Sometimes the online world reveals unsuspected parallel dimensions. This is an unknown restyle of Neural independently (and secretly as we never knew about it) made by NY-based Motion and Graphic Designer, Clarke Blackham. Very nicely made, perhaps only a bit glossier for the magazine’s line, it testifies once more how even your most familiar outcomes can have another life somewhere else.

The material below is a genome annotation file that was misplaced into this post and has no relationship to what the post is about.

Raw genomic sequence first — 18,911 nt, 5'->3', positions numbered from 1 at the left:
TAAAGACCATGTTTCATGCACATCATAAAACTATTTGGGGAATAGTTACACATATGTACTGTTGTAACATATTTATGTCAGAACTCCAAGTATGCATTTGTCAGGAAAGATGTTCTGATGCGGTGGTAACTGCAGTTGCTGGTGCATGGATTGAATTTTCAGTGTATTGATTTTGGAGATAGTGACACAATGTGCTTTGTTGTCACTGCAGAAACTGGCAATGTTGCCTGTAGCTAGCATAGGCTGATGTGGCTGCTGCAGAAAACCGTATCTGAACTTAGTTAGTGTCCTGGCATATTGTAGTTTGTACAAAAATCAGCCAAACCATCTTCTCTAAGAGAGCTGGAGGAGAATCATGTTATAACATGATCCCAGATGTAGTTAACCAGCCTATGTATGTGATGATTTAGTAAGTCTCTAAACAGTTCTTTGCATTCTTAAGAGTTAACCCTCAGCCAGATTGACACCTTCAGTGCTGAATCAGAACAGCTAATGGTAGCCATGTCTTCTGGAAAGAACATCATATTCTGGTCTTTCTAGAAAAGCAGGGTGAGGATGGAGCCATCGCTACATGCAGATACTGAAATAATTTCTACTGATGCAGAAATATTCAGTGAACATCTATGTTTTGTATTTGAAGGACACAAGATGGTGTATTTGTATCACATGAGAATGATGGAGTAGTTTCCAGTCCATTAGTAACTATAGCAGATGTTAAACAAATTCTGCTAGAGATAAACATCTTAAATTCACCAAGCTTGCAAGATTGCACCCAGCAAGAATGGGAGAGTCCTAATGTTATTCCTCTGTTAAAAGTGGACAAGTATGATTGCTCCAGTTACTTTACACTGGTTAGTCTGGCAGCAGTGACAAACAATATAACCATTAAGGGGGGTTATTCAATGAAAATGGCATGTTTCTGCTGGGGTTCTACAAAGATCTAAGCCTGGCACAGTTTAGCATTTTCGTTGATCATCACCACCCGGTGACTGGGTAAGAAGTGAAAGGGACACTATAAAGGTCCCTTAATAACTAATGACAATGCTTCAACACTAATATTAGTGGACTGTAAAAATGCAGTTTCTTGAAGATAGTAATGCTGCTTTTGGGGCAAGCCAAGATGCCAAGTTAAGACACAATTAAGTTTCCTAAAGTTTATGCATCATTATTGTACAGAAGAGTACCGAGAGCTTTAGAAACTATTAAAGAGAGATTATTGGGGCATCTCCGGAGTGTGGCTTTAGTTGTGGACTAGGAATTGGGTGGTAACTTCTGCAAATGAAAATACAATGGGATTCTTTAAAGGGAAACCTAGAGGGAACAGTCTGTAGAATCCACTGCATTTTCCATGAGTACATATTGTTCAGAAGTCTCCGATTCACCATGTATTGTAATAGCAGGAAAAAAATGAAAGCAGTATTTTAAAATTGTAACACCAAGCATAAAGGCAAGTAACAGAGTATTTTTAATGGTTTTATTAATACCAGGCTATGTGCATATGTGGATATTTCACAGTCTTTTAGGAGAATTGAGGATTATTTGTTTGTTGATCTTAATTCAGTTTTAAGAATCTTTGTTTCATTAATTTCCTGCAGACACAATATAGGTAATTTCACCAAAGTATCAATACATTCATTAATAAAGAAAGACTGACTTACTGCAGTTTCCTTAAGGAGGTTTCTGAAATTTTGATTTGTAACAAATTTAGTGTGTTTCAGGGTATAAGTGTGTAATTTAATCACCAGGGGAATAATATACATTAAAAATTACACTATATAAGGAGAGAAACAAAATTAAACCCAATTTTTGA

Launched on May 1st 2006, Telekommunisten is the first proto venture communist enterprise, one hundred per cent workers’ owned and operated technology company. Based in Bootlab (Berlin), this self-declared ‘anti-war, against corporate globalization, against racism and inequality’ company, has started a project that combines business and radical ideas. Dialstation is indeed a very low-cost platform for international mobile phone. The aim is keeping the trans-local communities in touch, cutting down long distance expensive rates charged by the telecommunications corporations. How does it work? Dialstation can be used with a normal telephone and requires no special software, and no Internet access. People can make calls in three different ways: calling with a Text Message (SMS) to telekomunisten SMS, through a classic callback scheme, calling with Touch-Tone (DTMF) telekomunisten voice gateway, same callback model, or converting any international number into a PDN, which is a special number that use Dialstation to call. According to Dmytri Kleiner, Telekommunisten founder, far more people in the world have access to a mobile phone then to computers or even regular phones. Telephone cards and vouchers have then become a sort of currency in remote places, being used as a payment currency instead of cash, which is often hard to transfer where bank accounts and Internet are not easily available. Thus money held in Dialstation accounts can be transfered between accounts using the voucher feature, available to all user, opening up the possibilities of being used for both market opportunities and gift economies. However Dialstation is still a Beta test and, ironically enough, still requires Internet connection to be explained and promoted.